The quest for an approach to the ideal in ski instruction goes back a number of years. In 1937 in Austria, in the book ‘The Wonders of Ski-ing’ by Hannes Schneider & Arnold Fanck, Fanck closes his introduction to the second edition with, ‘We hope, however, that the standard of ski-running will improve at such a rate that we shall have to use these terms stem- and open-Christiania only in Ski School. Here the forward-Christiania must always be learnt by means of stemming. But the style of the future will be that of turning on both legs with evenly weighted and parallel skis.’ 25
Also in 1937, in France, Emile Allais, the 1936 world champion skier, published ‘Ski Francais,’26 a well written and illustrated ski teaching manual, in which he advanced the idea of teaching beginner skiers to ski parallel without the use of a stem turn or stem christie; the latter steps he felt would require the skier to give up the idea of one day becoming a fast skier.27 He did however see a case for the Snowplow, and recommended it be taught to beginners for slowing down and stopping, at slow speeds, in the fall line, but never in traverse nor turns (side-sliding better).28 Allais’ French method taught the following steps: straight running, snowplow, side-sliding, and ‘pure Christiania,’29 followed by a few other more advanced steps. Allais’ pure Christiania started with a slow counter-rotation of the upper body opposite to the direction of the intended turn30 (as a sort of wind-up). This was followed by a quick ‘rotation of the entire body, as a unit or block (‘bloc uni’), in the direction of the turn,’ with simultaneous unweighting of the ski tails, through an increased forward lean of the upper body, retraction of the heels, and bending of the knees and ankles. The rotational momentum was transmitted to the skis and effected the turn.31 While rotation is less evident today, Allais’ turn is basically, a very efficient, elegant and modern banked turn. Effective side-sliding, which was considered a replacement for stem, was an essential part of the system. No doubt some of the enhanced upper body action was to compensate for the less than firm support of ski boots, their attachment to the skis, and the less-groomed character of the slopes that existed at the time.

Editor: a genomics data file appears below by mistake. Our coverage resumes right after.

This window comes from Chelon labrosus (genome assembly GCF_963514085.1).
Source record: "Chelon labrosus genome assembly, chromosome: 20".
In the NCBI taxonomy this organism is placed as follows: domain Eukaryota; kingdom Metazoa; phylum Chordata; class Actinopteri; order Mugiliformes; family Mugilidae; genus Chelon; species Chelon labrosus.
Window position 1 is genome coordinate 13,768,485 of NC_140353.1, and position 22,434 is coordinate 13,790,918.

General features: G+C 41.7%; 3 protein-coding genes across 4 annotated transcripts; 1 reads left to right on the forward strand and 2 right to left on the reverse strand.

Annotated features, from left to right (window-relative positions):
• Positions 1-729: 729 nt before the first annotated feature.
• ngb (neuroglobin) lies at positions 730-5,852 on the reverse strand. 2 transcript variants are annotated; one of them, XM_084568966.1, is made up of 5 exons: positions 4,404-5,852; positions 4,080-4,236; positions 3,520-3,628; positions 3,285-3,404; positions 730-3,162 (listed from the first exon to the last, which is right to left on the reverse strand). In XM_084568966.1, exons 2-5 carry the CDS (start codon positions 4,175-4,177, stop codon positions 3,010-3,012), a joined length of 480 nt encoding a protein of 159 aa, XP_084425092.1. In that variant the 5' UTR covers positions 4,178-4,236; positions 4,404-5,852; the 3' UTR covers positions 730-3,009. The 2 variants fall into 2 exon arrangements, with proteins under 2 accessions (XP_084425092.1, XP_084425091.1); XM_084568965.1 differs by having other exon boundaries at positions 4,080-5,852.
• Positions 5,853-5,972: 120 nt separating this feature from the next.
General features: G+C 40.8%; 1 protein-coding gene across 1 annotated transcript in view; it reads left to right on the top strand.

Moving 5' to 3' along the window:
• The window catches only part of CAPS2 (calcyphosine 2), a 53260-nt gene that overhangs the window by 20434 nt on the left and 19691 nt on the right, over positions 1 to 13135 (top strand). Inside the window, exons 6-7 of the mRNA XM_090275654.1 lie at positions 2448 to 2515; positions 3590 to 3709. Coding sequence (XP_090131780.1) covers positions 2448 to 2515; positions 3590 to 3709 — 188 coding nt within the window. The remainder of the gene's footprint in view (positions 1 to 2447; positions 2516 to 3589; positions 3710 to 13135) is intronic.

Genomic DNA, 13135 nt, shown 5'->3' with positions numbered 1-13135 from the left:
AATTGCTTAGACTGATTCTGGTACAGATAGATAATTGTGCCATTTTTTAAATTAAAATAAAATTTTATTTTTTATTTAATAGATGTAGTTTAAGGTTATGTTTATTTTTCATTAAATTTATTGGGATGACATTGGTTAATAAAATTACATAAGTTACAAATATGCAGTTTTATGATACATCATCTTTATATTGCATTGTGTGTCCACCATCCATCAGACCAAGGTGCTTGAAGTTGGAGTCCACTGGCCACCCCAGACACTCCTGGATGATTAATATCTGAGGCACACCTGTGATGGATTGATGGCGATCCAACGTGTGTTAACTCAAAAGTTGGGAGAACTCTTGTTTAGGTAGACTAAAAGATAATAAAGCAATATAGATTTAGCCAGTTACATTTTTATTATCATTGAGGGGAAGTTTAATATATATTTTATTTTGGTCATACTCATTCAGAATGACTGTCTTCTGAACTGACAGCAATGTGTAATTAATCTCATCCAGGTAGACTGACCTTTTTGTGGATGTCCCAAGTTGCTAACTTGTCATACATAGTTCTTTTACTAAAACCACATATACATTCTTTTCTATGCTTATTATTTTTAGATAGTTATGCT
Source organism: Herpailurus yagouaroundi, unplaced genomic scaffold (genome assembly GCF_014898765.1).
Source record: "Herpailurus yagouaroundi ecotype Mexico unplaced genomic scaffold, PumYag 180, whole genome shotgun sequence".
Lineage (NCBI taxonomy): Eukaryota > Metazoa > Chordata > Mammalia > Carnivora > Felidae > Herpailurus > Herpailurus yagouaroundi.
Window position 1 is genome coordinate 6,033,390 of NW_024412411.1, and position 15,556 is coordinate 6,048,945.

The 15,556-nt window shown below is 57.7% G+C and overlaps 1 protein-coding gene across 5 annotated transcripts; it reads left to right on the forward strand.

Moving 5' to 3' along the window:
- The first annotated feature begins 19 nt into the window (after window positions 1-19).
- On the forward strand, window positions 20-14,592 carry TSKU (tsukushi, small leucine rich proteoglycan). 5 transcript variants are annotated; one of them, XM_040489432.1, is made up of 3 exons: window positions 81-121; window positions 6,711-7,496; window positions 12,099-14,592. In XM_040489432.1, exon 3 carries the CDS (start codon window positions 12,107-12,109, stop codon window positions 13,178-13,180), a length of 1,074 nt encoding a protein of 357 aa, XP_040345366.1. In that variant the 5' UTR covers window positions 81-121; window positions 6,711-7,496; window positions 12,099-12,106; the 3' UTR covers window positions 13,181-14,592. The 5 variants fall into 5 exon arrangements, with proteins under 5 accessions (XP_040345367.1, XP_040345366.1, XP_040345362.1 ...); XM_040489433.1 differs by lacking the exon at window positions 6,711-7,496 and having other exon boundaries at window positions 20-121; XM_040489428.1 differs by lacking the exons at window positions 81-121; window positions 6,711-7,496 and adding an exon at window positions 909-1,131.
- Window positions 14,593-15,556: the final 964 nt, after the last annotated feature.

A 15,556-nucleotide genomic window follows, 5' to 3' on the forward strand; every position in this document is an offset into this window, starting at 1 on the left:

In 1941 in Canada, a Swiss ski instructor by the name of Fritz Loosli published a ski teaching manual for beginners entitled ‘Parallel Skiing,’ another well written and illustrated book. Loosli had earlier been inspired by the controversy that, even then, was provoked by Allais’ approach to teaching parallel.32 Loosli, however, felt beginners could be taught to ski parallel from the start with neither snowplow nor stem turns in the program. He stated that ‘one would never learn to ride a bicycle by riding a tricycle. The only way for the beginner to master the balancing of the bicycle is to start out on it from the beginning, and it is that way with skiing. In this analogy, Parallel Skiing is the bicycle of the sport.’33 Loosli’s method had the following major steps or sequences: downhill running, balance exercises, elementary turn to the mountain, elementary downhill turn, step turn, side-slipping, skating, and finally pure Parallel Swing.34 His Elementary Turn employed a type of scissors christie which he termed a ‘Modified Open Christiania.’ The turn was initiated by advancing the future inside ski (inside of the turn), edging the inside edge (inside of the turn) a little more, flattening the inside edge of the outside ski, and opening or spreading the ski tips slightly. ‘And just as easily … his skis will swing around …’35 Loosli’s Parallel Swing built on his Elementary Turn, adding the step turn, side-slipping, skating, knee-action (weighting and unweighting), and shoulder action (both ‘regular’ (counterswing and rotation) and reverse shoulder.)36 The whole procedure was very logically laid out and produced a fine parallel turn without ever resorting to snowplow and stem. The practice of splaying or opening of the ski tips to initiate the parallel turn seems not to have been a key feature of many subsequent systems (except, some might argue, in some form in racing).